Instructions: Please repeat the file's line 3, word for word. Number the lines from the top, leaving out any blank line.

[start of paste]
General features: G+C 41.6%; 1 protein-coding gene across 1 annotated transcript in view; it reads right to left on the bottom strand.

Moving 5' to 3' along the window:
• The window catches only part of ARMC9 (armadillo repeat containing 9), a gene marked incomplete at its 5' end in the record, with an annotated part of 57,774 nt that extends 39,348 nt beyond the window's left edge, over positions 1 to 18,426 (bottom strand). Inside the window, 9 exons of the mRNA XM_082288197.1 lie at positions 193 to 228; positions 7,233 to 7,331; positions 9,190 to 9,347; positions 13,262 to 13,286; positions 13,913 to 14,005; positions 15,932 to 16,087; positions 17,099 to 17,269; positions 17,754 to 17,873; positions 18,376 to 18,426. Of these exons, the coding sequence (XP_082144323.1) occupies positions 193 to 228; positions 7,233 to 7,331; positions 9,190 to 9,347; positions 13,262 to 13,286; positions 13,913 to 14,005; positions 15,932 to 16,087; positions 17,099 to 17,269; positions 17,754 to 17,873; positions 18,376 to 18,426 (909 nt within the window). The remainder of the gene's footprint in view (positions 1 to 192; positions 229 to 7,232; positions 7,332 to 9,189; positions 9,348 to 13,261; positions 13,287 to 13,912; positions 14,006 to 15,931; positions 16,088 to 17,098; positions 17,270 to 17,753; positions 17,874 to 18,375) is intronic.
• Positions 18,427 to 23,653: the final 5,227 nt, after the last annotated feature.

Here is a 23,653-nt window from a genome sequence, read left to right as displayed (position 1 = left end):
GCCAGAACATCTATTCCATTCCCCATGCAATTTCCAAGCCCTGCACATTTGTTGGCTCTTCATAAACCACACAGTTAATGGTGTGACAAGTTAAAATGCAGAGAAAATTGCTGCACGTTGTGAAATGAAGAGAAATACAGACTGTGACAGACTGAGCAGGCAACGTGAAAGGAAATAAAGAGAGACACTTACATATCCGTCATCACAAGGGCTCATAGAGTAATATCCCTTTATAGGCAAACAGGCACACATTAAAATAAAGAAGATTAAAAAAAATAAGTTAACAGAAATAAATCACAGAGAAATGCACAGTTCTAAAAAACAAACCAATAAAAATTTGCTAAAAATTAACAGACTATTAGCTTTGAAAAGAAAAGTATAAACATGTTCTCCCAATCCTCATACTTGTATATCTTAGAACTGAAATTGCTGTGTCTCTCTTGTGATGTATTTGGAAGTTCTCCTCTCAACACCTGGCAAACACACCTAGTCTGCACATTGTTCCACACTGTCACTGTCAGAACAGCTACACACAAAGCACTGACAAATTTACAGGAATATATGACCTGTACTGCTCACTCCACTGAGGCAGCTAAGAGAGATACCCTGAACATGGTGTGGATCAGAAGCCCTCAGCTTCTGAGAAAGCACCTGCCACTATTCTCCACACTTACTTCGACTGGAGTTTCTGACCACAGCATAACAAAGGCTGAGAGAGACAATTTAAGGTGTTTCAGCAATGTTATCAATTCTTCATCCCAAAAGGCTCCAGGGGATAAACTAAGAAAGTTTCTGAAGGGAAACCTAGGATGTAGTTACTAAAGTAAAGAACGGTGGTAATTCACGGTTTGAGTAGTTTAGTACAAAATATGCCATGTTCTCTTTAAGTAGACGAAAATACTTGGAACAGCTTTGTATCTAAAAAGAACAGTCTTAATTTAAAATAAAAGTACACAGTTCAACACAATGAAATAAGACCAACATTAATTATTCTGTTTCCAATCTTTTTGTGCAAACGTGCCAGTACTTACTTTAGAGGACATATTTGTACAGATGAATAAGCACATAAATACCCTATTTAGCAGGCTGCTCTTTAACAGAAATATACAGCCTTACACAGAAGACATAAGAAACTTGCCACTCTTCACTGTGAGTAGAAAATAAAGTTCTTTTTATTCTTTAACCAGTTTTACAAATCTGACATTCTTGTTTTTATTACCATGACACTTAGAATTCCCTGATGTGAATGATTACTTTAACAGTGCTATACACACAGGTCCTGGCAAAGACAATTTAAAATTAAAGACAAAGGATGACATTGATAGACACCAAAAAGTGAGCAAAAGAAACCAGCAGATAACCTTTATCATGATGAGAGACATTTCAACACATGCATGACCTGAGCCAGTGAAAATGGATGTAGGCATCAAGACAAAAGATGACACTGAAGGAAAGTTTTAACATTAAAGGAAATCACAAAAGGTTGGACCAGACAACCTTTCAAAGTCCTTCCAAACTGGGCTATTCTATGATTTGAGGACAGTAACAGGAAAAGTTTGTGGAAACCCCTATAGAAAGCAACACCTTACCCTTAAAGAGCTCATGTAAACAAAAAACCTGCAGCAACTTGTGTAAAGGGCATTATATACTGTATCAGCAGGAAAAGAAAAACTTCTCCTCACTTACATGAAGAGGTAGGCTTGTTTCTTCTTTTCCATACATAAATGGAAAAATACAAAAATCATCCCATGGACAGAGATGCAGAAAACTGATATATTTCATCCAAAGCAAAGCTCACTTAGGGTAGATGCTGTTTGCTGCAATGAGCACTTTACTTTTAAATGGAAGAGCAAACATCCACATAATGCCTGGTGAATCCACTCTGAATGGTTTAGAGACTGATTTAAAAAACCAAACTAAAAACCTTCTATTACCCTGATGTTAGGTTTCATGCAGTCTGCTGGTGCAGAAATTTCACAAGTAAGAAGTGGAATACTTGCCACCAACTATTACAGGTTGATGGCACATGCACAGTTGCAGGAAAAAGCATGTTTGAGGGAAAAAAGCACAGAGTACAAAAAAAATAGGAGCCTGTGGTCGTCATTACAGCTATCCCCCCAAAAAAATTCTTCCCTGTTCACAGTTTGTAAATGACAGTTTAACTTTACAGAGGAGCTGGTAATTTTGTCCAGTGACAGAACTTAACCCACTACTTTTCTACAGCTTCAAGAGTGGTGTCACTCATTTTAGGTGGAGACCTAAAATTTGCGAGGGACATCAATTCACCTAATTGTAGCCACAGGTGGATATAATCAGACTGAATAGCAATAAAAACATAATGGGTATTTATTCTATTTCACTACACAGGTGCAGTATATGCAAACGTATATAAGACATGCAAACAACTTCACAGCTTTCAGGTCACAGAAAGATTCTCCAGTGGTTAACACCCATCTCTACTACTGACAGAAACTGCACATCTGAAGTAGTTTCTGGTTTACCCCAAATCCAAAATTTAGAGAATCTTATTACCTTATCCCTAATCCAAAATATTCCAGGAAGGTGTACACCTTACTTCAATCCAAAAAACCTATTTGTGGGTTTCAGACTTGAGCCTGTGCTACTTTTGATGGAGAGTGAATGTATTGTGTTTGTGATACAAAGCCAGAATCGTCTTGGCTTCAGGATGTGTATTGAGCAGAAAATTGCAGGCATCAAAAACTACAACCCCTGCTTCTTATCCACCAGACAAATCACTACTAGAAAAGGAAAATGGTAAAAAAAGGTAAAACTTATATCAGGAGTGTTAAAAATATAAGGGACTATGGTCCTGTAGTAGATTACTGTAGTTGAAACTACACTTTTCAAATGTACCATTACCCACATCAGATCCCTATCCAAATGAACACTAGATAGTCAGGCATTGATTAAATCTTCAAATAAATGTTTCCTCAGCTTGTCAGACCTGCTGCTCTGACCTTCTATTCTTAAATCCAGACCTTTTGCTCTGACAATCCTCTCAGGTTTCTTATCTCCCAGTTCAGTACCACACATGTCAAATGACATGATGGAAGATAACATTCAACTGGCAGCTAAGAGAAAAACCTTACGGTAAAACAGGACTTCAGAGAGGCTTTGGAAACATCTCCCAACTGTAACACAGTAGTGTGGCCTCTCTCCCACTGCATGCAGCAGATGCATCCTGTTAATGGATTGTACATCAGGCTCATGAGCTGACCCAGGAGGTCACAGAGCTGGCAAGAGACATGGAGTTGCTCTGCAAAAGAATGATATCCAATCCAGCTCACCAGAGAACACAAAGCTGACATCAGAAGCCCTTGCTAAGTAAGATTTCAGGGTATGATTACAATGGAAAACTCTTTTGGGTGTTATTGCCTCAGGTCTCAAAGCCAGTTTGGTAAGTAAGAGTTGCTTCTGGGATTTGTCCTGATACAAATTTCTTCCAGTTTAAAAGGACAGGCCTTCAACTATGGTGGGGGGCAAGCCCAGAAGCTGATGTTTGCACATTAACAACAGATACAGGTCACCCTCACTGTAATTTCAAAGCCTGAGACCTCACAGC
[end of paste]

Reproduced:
• The window catches only part of ARMC9 (armadillo repeat containing 9), a gene marked incomplete at its 5' end in the record, with an annotated part of 57,774 nt that extends 39,348 nt beyond the window's left edge, over positions 1 to 18,426 (bottom strand). Inside the window, 9 exons of the mRNA XM_082288197.1 lie at positions 193 to 228; positions 7,233 to 7,331; positions 9,190 to 9,347; positions 13,262 to 13,286; positions 13,913 to 14,005; positions 15,932 to 16,087; positions 17,099 to 17,269; positions 17,754 to 17,873; positions 18,376 to 18,426. Of these exons, the coding sequence (XP_082144323.1) occupies positions 193 to 228; positions 7,233 to 7,331; positions 9,190 to 9,347; positions 13,262 to 13,286; positions 13,913 to 14,005; positions 15,932 to 16,087; positions 17,099 to 17,269; positions 17,754 to 17,873; positions 18,376 to 18,426 (909 nt within the window). The remainder of the gene's footprint in view (positions 1 to 192; positions 229 to 7,232; positions 7,332 to 9,189; positions 9,348 to 13,261; positions 13,287 to 13,912; positions 14,006 to 15,931; positions 16,088 to 17,098; positions 17,270 to 17,753; positions 17,874 to 18,375) is intronic.